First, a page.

So the NHL is having another meeting to try and settle financial disputes and save the remainder of the 2004-05 season. There have been many negotiations since the lockout began, but supposedly this one is different.
This one is informal, without the presence of NHL Commissioner Gary Bettman and Players' Association Executive Director Bob Goodenow, and it is expected to be a good chance to, as Joe Sakic said to the Denver Post, "Give it one last kick at the can."
Well, this last kick at the can is going to produce the same results as the other ones: a big, fat swing-and-a-miss.
The 2004-05 season is over. More games have already been cancelled than the number of MLB players who use steroids, which according to my exaggerated total adds up to 650, as well as the all-star game.
But the NHL would have fans believe there is still hope for games this season. If an agreement is reached, the NHL would scrap together a 24- or 28-game season, similar to that of the 1995 season after that year's lockout concluded on Jan. 11. They played a 48-game schedule that year and produced a Detroit championship team on June 24.
There will be no shortened season to look forward to this spring. Previous negotiations have shown that NHL owners and the NHL Player's Association are more stubborn than a Red Wing fan living in Denver.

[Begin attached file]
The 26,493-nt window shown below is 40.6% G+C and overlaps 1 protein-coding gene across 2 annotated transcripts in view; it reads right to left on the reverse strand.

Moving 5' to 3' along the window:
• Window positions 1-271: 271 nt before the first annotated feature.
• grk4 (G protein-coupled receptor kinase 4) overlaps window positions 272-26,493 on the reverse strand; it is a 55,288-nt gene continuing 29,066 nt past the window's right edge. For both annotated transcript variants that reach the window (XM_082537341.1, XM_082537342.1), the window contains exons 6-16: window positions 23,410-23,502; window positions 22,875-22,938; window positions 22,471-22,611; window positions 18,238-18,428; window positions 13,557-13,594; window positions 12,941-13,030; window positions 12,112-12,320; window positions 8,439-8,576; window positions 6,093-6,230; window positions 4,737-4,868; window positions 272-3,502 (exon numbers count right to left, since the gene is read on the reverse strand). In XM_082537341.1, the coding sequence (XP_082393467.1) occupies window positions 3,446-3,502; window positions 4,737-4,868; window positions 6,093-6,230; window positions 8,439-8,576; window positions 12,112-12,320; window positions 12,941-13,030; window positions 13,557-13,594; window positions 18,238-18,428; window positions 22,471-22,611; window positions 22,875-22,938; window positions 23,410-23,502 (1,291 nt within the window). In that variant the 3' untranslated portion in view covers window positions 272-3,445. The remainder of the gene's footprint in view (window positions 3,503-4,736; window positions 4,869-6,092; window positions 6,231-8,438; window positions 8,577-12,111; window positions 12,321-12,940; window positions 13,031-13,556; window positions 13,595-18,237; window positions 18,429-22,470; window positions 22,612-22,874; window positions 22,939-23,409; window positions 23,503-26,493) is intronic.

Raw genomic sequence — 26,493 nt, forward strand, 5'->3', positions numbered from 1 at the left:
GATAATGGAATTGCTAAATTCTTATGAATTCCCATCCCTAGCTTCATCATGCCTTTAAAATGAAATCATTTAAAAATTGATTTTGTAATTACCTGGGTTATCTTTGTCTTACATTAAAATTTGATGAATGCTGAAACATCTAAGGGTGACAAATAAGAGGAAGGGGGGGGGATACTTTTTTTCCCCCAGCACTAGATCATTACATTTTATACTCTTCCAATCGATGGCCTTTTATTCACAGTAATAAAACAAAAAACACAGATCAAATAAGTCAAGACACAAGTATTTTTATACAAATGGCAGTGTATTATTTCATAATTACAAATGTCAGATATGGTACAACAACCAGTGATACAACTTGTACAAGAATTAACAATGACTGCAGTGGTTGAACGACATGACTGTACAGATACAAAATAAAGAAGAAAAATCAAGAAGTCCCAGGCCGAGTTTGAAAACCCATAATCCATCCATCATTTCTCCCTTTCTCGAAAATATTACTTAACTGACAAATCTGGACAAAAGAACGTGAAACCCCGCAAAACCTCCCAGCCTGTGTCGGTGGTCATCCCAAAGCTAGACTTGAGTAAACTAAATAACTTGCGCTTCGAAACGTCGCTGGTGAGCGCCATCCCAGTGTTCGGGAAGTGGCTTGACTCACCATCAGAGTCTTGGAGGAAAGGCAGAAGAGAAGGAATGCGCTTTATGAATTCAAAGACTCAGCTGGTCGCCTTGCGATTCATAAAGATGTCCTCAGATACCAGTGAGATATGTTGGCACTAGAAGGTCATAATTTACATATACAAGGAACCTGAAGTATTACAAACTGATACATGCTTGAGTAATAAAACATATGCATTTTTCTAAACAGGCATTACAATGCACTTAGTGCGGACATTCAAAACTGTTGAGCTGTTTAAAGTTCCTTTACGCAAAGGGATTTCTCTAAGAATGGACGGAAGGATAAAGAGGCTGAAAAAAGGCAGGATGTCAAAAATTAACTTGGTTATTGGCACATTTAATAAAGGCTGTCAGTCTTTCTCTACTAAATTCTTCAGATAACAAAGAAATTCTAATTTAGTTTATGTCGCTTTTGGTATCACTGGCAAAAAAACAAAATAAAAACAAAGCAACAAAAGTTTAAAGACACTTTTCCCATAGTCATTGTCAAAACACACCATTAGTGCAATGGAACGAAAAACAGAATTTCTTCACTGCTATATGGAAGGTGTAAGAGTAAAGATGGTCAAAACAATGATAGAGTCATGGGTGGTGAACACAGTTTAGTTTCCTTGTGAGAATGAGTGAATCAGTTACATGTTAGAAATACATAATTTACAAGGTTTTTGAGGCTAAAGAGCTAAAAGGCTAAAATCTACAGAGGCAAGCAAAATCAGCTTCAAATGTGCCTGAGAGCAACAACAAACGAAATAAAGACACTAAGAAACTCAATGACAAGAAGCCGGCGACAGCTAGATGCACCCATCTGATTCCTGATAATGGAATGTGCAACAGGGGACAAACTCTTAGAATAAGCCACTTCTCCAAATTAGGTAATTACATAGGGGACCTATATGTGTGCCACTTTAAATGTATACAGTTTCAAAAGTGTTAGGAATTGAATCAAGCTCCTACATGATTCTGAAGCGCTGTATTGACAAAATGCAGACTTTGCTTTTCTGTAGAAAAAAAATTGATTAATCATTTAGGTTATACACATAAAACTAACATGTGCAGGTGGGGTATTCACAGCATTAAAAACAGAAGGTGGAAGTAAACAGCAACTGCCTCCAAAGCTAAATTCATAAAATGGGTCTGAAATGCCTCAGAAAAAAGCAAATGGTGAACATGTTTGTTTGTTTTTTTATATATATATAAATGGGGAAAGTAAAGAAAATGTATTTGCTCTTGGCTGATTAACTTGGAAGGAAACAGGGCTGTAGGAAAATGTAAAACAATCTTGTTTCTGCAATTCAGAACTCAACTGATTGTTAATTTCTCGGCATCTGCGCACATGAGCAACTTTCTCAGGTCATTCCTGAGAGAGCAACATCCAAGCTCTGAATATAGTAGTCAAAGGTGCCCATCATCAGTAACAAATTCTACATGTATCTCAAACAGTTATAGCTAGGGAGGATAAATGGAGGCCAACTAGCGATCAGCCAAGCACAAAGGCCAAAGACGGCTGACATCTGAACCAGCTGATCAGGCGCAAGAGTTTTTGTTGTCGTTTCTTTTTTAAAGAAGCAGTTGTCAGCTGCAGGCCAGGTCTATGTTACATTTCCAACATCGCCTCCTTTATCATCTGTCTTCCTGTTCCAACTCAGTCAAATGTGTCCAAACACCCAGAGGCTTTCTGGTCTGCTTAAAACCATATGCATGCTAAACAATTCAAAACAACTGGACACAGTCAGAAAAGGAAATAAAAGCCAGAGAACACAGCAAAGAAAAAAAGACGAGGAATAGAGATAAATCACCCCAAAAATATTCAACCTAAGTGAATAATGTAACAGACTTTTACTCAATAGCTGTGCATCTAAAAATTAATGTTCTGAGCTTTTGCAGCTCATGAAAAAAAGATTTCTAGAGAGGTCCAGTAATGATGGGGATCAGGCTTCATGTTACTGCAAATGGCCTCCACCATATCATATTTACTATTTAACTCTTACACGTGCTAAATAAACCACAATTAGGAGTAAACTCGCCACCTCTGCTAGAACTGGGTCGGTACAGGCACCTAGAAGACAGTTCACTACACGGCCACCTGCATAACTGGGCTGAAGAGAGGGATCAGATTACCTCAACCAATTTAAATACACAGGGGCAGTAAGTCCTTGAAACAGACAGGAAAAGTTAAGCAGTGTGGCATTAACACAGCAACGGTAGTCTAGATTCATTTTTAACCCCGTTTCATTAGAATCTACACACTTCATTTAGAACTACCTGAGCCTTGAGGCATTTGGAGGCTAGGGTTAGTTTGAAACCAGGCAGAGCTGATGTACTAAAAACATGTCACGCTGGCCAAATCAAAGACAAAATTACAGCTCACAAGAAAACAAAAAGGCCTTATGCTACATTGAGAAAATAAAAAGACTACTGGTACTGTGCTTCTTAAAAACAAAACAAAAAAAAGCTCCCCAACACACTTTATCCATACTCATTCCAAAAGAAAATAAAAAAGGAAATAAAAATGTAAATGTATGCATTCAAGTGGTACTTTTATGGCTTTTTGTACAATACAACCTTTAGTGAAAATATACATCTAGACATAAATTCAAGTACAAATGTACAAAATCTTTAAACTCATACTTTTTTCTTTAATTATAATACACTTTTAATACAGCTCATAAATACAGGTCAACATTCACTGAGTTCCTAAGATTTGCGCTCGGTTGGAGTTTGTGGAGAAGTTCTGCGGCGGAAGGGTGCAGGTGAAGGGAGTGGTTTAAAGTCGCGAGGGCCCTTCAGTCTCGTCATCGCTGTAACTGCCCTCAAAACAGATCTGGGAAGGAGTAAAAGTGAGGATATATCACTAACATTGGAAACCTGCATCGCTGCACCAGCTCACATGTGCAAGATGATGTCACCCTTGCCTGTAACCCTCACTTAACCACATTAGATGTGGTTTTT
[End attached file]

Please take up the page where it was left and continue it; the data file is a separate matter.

Even if some miracle did happen and the two sides could come to an agreement, what are the fans supposed to do? Forget that there hasn't been hockey for the past four months? Forget that players and owners did not care what fans, the ones whom they are supposed to be playing for, wanted? Do they really expect fans to just go out, buy tickets, go to games and act like nothing ever happened? Are they serious?
While players and owners were arguing over dollars that are measured in millions and deciding which one of their vacation houses in the Caribbean they will have to sell when they have to take a pay cut, I have moved on.
Don't get me wrong, I love the Avalanche. Not being able to watch Joe and Co. this winter has been a hard realization. But I have gotten used to it.
As much as I would love for the NHL to start back up, I am not just going to go out and be the face-painted, pompom-waving fan that I once was. Why should I be? So I can go out and follow my team, start to get visions of the players hoisting the Stanley Cup over their heads, only to have them stop playing because they can't agree on how much they should get paid?
It is going to take time for me to trust the NHL again, just like it took me a while to get back into baseball after the MLB strike in 1994. Baseball has yet to recover in terms of fan attendance and interest in the sport.
Who knows what the effects of this year's lockout will be on the future of the NHL, but if everyone is complaining that they don't get paid enough now, what are they going to think when no one comes to see their games and they lose a large chunk of their income?
When or if the NHL does start again, I am not going to games or watching them on TV. Maybe next year or the year after that I will start to get back into it. But if it stays on its current track, there may not be a next year or a year after that.
Joelle Milholm is a senior technical journalism major. She is the Collegian's sports editor.